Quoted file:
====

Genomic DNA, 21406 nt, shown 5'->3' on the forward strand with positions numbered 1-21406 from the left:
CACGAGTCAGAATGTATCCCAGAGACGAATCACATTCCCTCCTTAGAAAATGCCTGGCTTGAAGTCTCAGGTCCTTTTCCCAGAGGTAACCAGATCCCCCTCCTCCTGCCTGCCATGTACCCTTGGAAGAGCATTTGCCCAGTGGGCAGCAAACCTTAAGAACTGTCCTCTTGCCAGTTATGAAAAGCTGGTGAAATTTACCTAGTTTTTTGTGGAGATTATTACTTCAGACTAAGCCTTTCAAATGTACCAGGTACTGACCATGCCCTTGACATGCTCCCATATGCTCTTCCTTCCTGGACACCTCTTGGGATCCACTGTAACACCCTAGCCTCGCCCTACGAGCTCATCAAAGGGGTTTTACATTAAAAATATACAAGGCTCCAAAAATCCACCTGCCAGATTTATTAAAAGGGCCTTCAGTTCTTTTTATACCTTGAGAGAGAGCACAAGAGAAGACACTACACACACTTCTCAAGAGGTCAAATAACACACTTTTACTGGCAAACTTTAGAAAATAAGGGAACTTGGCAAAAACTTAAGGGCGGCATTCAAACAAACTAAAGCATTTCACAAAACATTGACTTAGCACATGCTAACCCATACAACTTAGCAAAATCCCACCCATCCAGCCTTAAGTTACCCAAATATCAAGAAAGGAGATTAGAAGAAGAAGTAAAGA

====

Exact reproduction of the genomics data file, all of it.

Genomic DNA, 21406 nt, shown 5'->3' on the forward strand with positions numbered 1-21406 from the left:
CACGAGTCAGAATGTATCCCAGAGACGAATCACATTCCCTCCTTAGAAAATGCCTGGCTTGAAGTCTCAGGTCCTTTTCCCAGAGGTAACCAGATCCCCCTCCTCCTGCCTGCCATGTACCCTTGGAAGAGCATTTGCCCAGTGGGCAGCAAACCTTAAGAACTGTCCTCTTGCCAGTTATGAAAAGCTGGTGAAATTTACCTAGTTTTTTGTGGAGATTATTACTTCAGACTAAGCCTTTCAAATGTACCAGGTACTGACCATGCCCTTGACATGCTCCCATATGCTCTTCCTTCCTGGACACCTCTTGGGATCCACTGTAACACCCTAGCCTCGCCCTACGAGCTCATCAAAGGGGTTTTACATTAAAAATATACAAGGCTCCAAAAATCCACCTGCCAGATTTATTAAAAGGGCCTTCAGTTCTTTTTATACCTTGAGAGAGAGCACAAGAGAAGACACTACACACACTTCTCAAGAGGTCAAATAACACACTTTTACTGGCAAACTTTAGAAAATAAGGGAACTTGGCAAAAACTTAAGGGCGGCATTCAAACAAACTAAAGCATTTCACAAAACATTGACTTAGCACATGCTAACCCATACAACTTAGCAAAATCCCACCCATCCAGCCTTAAGTTACCCAAATATCAAGAAAGGAGATTAGAAGAAGAAGTAAAGA